Putin, whose steady militarization of Russian society in recent years has turned the May 9 celebration of the Soviet defeat of the Nazis into an annual apotheosis of the power of a recovering nation, should represent a war of repeated setbacks in Ukraine as a success is a drive to “de-Nazify” a neighboring nation whose very existence he denies.
His long-awaited speech could go further, perhaps signaling that whatever conquests in Ukraine have taken place thus far will become permanent through annexation. Russia annexed Crimea in 2014 and began fomenting military conflict in the eastern Donbas region.
In Mariupol, the Ukrainian port city now in ruins after the prolonged Russian assault, and a place Putin wants to show as proof of his “victory”, the city’s last Ukrainian defenders have vowed to keep fighting. Russian forces were clearing the streets on Sunday in preparation for a celebratory parade on Monday.
Across eastern Ukraine, Russia seemed intent on making its occupation permanent through Russian flags, Russian-language signs, and the introduction of the ruble. The group of 7 leaders said that any attempt to “replace the democratically elected local Ukrainian authorities with illegitimate ones” would not be recognized.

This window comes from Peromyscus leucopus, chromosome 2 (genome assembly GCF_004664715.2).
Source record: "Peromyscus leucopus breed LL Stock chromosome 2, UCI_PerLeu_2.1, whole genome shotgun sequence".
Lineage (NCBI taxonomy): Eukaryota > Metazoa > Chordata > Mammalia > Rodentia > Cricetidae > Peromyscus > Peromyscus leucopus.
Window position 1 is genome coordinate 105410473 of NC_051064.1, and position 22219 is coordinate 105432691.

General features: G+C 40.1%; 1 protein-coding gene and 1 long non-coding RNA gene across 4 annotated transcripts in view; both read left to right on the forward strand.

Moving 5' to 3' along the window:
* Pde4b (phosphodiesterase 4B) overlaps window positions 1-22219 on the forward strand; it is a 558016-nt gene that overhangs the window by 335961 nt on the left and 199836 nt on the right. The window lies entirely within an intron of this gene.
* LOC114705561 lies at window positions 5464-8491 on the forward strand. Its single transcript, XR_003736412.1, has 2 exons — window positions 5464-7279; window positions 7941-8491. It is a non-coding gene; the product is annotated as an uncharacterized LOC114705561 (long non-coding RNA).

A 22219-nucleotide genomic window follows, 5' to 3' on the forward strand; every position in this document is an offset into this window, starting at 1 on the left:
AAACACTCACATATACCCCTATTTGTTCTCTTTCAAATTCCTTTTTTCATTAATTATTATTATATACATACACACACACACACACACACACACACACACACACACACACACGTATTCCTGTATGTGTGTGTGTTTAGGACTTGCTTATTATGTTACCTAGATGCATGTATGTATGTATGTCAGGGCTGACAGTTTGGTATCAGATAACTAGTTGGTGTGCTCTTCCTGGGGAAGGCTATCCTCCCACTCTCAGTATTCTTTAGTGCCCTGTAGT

Visits to the region of the first lady, Jill Biden, who traveled through western Ukraine to meet the Ukrainian first lady, Olena Zelenskaon an unannounced visit to Uzhhorod, and by Justin Trudeau, the Canadian prime minister, who unexpectedly appeared in a war-torn suburb of Kiev, they clearly intended to bring home a message of unwavering Western commitment.
Senior US diplomats returned to the US embassy in Kiev for the first time since the war began.
Ukrainian President Volodymyr Zelensky released a black and white video speech on Sunday on the occasion of the Allied victory in 1945. Standing in front of a destroyed apartment building in a suburb of Kiev, badly hit by Russian troops before their withdrawal from the surrounding region. to the capital, he said: “We give our respect to all those who defended the planet against Nazism during the Second World War.”
Mr. Putin portrayed Mr. Zelensky, who is Jewish, as the leader of a nation that threatens Russia with a new Nazism. His purpose was to instill the spirit of the Great Patriotic War, as World War II is known in Russia, among Russian troops, but with little apparent result.